- 1982-1984 (Creation)
Level of description
Extent and medium
1 digital PDF copy of 1 set of first day covers
Name of creator
Dr Martin Hadlow has extensive experience in communications and broadcasting for community development, having worked in Asia, the Pacific and the Middle East. Early in his career he worked in radio in Papua New Guinea and in the 1980s was Head of Development and Training at the Solomon Islands Broadcasting Corporation as it transitioned from a government station to a revamped, independent public broadcaster. Dr Hadlow has provided extensive training internationally and has served in a number of high profile roles, including with the United Nations Educational, Scientific & Cultural Organisation (UNESCO).
Dr Hadlow earned his PhD in 2016 from the University of Queensland (UQ) with the thesis titled: WIRELESS AND EMPIRE AMBITION - Wireless telegraphy/telephony and radio broadcasting in the British Solomon Islands Protectorate, South-West Pacific (1914 - 1947): political social and developmental perspectives on radio broadcasting in the British Solomon Islands Protectorate. Dr Hadlow also served as Director of the Centre for Communication and Social Change at UQ. He is also involved with industry and community groups such as the Solomon Scouts and Coastwatchers Trust and the Asia-Pacific Broadcasting Union (ABU).
Immediate source of acquisition or transfer
Content and structure area
Scope and content
The first music and voice transmitted by radio in the British Solomon Islands Protectorate (BSIP) occurred in 1923 through the Methodist Mission's wireless station at Kokegolo in New Georgia. The station often presented choral and band recitals performed in local languages, primarily for the interest of passengers on passing ships which were equipped with wireless sets. However, actual broadcasting in the BSIP began in June, 1944 with radio station WVUQ based in Guadalcanal, and was followed a few months later by WVTJ based in Munda. Both stations were operated by the United States of America military as part of the Armed Forces Radio Service (AFRS) and were primarily sources of news and entertainment for American troops serving in the Pacific. Both stations were part of a grouping known as 'The Mosquito Network'.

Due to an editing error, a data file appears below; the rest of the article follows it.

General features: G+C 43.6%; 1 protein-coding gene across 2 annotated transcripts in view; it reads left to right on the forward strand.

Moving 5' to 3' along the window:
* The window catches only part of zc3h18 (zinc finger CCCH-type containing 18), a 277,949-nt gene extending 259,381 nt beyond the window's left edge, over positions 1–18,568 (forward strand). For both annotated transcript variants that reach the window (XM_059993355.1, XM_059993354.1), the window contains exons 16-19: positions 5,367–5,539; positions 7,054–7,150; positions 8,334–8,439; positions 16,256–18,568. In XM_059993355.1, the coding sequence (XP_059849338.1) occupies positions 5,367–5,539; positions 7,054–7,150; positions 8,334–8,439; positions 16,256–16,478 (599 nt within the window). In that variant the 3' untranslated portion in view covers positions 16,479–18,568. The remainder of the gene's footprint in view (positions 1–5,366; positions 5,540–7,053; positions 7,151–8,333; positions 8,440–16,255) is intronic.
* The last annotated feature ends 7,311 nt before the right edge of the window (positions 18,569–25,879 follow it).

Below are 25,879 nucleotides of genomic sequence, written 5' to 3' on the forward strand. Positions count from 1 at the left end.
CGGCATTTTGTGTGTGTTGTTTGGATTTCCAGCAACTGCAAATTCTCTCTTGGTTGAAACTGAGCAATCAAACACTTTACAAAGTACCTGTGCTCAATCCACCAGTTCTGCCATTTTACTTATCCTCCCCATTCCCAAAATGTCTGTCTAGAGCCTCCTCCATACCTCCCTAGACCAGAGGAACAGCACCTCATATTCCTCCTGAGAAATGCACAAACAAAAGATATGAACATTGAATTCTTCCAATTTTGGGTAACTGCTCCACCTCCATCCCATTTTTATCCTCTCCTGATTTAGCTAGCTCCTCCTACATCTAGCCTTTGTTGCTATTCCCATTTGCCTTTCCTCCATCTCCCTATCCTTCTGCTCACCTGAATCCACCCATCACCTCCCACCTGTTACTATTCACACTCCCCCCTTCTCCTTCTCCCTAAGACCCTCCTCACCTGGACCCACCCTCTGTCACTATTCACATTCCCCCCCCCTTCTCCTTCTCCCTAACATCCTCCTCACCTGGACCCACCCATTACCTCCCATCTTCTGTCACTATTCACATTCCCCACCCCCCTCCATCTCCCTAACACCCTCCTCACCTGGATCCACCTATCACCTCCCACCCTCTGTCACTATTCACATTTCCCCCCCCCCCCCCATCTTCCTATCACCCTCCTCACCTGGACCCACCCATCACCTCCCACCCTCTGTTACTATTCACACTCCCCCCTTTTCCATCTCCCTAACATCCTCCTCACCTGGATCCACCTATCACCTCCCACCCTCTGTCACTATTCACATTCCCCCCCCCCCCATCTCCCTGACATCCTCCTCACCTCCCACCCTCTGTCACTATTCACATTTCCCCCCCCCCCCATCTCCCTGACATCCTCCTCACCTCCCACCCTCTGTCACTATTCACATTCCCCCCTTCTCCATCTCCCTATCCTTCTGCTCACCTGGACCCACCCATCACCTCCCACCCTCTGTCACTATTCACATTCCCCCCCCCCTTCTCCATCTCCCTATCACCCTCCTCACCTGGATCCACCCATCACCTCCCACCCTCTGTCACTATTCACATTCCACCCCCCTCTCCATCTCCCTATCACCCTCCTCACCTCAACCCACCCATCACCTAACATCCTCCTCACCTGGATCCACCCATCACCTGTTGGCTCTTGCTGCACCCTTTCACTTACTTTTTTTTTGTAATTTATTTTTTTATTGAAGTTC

In the years after World War II, a radio service was maintained by volunteers in Honiara, primarily for an English-speaking, licence fee-paying, expatriate audience. In 1952, the Solomon Islands Broadcasting Service was established as VQO, broadcasting news and music six days a week to local audiences in most parts of the British Solomon Islands Protectorate. By the mid-1950s, colonial administrators saw the important role radio was playing for local audiences and invested in programming (including Pijin content), staff, transmitters and new studios. The studios on Mendana Avenue, Honiara, opened in 1959. By the 1960s, SIBS was also providing school services and outside broadcasting of special events, putting a strain on the still new studio facilities. Studio and office upgrades were made in 1965.
In 1976, under the administration of Sir Peter Kenilorea, SIBS became a statutory body, and commenced operations as the Solomon Islands Broadcasting Corporation (SIBC) in 1977. In 1978 the Australian Government committed funds for the upgrade of studio and transmission facilities in Honiara, the establishment of a new regional station in Gizo and correspondents based in more remote parts of the country. Broadcasting House at Rove, Honiara opened on 7 August, 1982.
From 1980-1984, Martin Hadlow was the News/Programme Trainer, then Head of Development and Training at SIBC. During this time the service transitioned from a government broadcasting service to an independent public service broadcasting corporation. This transition meant new management (including a new Board), a complete revamp of programming and news structure, and the new studio building at Rove. Hadlow prepared this booklet for the opening of the studio and was involved with the preparation of the First Day Cover stamp set for the 20th Anniversary of the Asia-Pacific Broadcasting Union (ABU).